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What is a Divorce Status (or a Case Status)?

A Divorce Status is simply a way for the court system to distinguish whether or not a divorce has been finalized. Sometimes this is called a Case Status, though the term Divorce Status is more often used. Different courts use different terms, so be on the lookout for both terms.

Once you have begun your divorce online or with the help of a lawyer and the initial paperwork has been filed, your divorce case will be assigned a Status. This status won’t change until the divorce has been approved, dismissed, or a need arises for additional paperwork to be filed.

Note: Don’t confuse the Case Status with a Status Conference. A Status Conference refers to a short meeting, prior to any hearings, to update the court on any changes that have happened since the filing of the initial paperwork. This conference is an early step in the process, and doesn't refer to the final Case Status.

What are some common types of Divorce Statuses/Case Statuses?

There are two main types of Divorce Statuses: Active (which means that the case is still pending) and Disposed (which means that the divorce has been finalized or dismissed).

If the Status of your divorce is Active, it means that the divorce has not been finalized. When a case is Active, the Judgment of Dissolution (which is what most states call a divorce order) has not been signed by a judge. Usually, this simply means that the divorce proceedings are still in progress (Open). Pay close attention to any documents that you receive from the court, however, as an Active status may also indicate that the court is waiting on you to submit certain required documents.

The other main Status is Disposed. This usually means that the divorce has been finalized (i.e. the Judgment of Dissolution has been signed by a judge). If this is the case, then your divorce case has been finalized.

Depending on what state you are filing in, and whether the divorce is contested or uncontested, the length of time until a case is resolved can vary. The state of Washington, for example, requires a minimum of 90 days before a request for divorce can be processed. Check with your individual court or district for the average length of time that divorce proceedings may take.

Note: In very rare cases, the court will use the term Disposed to indicate that the case has been Dismissed (i.e. thrown out, usually because of faulty documents). Be sure to clarify that this isn’t the case in your situation.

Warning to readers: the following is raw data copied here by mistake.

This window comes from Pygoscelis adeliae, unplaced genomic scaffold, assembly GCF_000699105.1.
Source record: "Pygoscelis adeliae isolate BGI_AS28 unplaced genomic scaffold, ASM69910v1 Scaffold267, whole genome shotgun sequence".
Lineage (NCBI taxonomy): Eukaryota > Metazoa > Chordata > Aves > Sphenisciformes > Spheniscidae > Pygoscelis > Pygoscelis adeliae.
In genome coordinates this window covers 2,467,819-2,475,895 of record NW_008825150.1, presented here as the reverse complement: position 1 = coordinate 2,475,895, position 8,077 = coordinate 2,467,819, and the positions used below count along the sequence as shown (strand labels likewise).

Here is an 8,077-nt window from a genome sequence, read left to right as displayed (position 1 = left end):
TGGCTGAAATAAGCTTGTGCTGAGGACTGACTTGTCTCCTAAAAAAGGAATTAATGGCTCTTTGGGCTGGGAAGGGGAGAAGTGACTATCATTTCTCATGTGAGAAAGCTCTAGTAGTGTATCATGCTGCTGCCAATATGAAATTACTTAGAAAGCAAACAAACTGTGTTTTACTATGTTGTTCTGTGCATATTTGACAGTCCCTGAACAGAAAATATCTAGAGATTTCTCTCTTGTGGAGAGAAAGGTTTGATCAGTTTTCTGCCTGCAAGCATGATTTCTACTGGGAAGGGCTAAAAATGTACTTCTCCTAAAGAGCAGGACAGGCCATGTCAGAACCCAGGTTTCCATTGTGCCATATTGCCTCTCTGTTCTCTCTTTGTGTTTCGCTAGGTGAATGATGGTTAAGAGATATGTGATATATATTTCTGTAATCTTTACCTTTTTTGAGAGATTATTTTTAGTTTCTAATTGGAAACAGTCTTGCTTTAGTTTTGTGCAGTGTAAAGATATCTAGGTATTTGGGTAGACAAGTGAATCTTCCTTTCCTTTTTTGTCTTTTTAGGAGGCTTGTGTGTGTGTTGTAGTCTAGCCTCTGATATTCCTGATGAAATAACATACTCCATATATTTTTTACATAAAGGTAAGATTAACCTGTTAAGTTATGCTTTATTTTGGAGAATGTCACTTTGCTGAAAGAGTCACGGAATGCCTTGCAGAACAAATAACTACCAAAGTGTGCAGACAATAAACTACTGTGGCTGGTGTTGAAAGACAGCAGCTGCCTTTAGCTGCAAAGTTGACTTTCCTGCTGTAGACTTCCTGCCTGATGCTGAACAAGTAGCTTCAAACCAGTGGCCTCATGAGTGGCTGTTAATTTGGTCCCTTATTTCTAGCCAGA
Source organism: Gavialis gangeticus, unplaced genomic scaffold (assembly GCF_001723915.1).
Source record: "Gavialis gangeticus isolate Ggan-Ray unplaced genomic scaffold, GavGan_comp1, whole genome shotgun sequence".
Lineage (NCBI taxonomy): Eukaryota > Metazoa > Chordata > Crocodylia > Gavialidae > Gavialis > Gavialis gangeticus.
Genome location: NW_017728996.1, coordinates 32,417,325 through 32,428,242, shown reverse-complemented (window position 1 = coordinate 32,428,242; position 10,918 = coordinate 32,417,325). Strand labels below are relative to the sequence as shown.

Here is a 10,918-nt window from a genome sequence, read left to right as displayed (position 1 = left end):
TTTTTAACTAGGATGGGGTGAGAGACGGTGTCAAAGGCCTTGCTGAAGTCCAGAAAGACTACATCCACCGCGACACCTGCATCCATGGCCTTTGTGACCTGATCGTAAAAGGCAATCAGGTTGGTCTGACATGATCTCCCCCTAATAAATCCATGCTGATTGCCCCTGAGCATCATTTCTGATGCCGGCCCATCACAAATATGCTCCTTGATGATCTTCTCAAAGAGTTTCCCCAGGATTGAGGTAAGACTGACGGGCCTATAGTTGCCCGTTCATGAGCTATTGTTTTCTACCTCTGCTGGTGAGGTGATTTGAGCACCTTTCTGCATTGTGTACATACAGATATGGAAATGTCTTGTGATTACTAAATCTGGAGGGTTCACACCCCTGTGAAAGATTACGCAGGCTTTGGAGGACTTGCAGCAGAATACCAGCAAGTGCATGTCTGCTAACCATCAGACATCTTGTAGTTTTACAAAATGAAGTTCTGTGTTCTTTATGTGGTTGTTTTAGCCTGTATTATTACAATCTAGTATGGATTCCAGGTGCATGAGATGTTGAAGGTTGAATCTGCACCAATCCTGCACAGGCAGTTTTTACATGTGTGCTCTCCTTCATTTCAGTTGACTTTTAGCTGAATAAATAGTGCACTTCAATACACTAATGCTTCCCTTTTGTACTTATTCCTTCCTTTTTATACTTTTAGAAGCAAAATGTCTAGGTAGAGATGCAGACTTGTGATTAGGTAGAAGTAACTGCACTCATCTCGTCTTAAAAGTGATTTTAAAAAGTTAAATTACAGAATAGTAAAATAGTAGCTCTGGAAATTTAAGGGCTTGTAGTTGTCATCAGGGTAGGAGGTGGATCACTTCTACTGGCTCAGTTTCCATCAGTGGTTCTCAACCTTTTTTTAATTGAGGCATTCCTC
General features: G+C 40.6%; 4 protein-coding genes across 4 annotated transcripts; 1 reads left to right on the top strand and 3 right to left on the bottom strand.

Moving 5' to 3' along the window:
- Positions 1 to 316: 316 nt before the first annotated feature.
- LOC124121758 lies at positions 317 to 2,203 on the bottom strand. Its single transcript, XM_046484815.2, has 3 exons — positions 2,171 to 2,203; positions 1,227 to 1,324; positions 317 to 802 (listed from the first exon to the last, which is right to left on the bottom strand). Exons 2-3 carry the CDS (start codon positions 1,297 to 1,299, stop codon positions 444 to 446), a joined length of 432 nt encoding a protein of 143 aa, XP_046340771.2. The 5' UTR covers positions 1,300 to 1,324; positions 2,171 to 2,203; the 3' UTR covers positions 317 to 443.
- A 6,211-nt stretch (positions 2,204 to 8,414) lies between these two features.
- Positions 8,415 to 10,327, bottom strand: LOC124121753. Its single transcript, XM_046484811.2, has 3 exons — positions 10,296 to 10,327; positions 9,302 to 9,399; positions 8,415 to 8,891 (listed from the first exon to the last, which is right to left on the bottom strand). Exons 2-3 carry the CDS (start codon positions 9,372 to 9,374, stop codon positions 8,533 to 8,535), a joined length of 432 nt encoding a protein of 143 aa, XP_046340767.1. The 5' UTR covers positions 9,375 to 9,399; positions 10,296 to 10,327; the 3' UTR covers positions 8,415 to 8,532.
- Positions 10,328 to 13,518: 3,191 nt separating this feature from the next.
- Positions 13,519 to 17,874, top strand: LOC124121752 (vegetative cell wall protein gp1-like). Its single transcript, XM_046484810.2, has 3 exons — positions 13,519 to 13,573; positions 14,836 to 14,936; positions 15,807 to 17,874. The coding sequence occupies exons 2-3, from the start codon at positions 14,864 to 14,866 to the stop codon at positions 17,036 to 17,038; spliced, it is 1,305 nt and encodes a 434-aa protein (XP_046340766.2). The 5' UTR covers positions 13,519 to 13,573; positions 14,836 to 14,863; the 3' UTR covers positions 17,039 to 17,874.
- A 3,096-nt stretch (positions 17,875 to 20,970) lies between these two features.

Where can one find this information?

The Status of a divorce or dissolution case is almost always considered public record, and easily accessible. There are many ways to find out the Status of your case. Here are your options:

  • Call your lawyer (if you have one). She or he will have the most up-to-date information on your Divorce Case Status. Be careful, though: some attorneys charge per-minute when speaking on the phone to clients. Know your lawyer’s billing procedures before you call.

  • Check online. Many states have converted their court records to Searchable Online Databases. You will need to know, at the very least, the Case Number of the divorce record you want to find. It also helps to know the First and Last Names of each party involved, the Date of Filing, and the specific Court where the divorce was originally filed.

Some states, like Washington and Missouri, maintain statewide databases. Others, like California and Texas, will direct you to each individual county court’s database.

  • Call (or visit) the courthouse. You can find the phone number and address in the Yellow Pages. Most family court clerks will be able to tell you the Status of a divorce over the phone, if you know the Case Number. Others ask for identifying information, like social security numbers, so be prepared with as much information as you can before you call or visit.

  • Check your mail regularly. Make sure that the court system has your current mailing address on file. The court will send out a notice to each party once a divorce has been Finalized.

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